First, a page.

MIG Shielding Gas Compared to Flux Core
You weld solid MIG wire with shielding gas. This means you’ve a high pressure tank of gas. That tank you connect to a regulator or flow meter. And then you’ve a hose running into the MIG welder.
This means your welding machine needs to be capable of connecting to a separate tank of shielding gas.
Self Shielded Flux Core wire makes the protective gasses for the weld at the point of welding. The flux inside the wire melts and produces gas as one of the things the flux does. This gas covers the weld pool.
The advantage of this way of welding is that no transportation or purchase of a cylinder of gas is needed for self shielded flux core welding.
Dual Shielded Flux core wire however demands a shielding gas is used and so in this aspect is similar to MIG welding. Where you need a regulator, hose and a MIG welder capable of feeding that gas.
In MIG welding the type of gases used are:
- Argon Carbon Dioxide mixes
- Pure Carbon Dioxide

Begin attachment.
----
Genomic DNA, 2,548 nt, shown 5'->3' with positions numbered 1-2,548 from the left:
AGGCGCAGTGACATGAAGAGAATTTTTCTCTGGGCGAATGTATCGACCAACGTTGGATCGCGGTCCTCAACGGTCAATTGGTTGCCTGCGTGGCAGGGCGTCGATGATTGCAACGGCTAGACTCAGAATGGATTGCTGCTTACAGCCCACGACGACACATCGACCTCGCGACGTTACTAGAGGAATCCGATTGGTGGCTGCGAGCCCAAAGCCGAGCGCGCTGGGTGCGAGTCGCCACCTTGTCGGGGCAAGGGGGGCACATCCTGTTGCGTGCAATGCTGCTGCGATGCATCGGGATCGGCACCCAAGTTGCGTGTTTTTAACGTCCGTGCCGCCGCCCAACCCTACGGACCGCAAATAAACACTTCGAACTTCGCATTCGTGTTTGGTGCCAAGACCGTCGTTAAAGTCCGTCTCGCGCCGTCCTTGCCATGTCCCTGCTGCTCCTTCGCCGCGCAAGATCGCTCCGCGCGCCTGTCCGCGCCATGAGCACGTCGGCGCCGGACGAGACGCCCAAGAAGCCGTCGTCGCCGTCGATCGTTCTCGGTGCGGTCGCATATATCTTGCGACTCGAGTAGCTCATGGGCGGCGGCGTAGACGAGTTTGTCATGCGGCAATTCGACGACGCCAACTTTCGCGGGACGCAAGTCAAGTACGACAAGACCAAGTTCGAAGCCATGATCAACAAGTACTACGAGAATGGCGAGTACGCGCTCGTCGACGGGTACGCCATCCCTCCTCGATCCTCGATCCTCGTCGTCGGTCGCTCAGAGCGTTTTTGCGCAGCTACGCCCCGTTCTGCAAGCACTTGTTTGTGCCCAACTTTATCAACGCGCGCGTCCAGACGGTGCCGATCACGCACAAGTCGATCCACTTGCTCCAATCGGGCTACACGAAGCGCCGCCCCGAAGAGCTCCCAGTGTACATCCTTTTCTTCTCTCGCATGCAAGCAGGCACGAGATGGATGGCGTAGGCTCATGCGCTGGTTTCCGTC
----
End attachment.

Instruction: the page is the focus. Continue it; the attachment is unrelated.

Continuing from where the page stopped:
- MIG welding uses Tri-Mix (a mix of Helium, Argon and Carbon Dioxide) to weld Stainless Steel.
Dual shielded flux core wire uses similar gas mixes as part of the dual shield of the welding wire. The gases are;
Argon, Argon Carbon Dioxide mixes and pure carbon dioxide.
Flux Core or MIG Welding: Strength of the Weld
Some swear that MIG welding gives a stronger weld.
Others will argue that flux core welding does.
The truth is both methods using this narrow measurement are the same – from a strength point of view. They will both produce a weld that will hold and a weld that is just as strong as each other – When welded well.
Lets take an example of welding 18 gauge mild steel, a thickness of metal that both MIG and Flux core wire is capable of welding.
And then you look at the filler wire electrode. Solid steel welding wire used for MIG welding compared to mild steel flux core. They both have to conform to the American Welding Society standard of a minimum of 70 ksi tensile strength.
Assuming the amperage and wire feed speed and gas coverage (in the case of MIG or gas shielded flux core) is correctly set for the wire.
And the skill of the person welding is the same.
All things being equal, no one wire will make the stronger weld. The strength will be the same.
It’s not here you’ll see a difference.
Looking at MIG Metal Penetration v Flux Core
Flux core welding has the reputation of delivering better metal penetration compared to MIG welding. Is it true?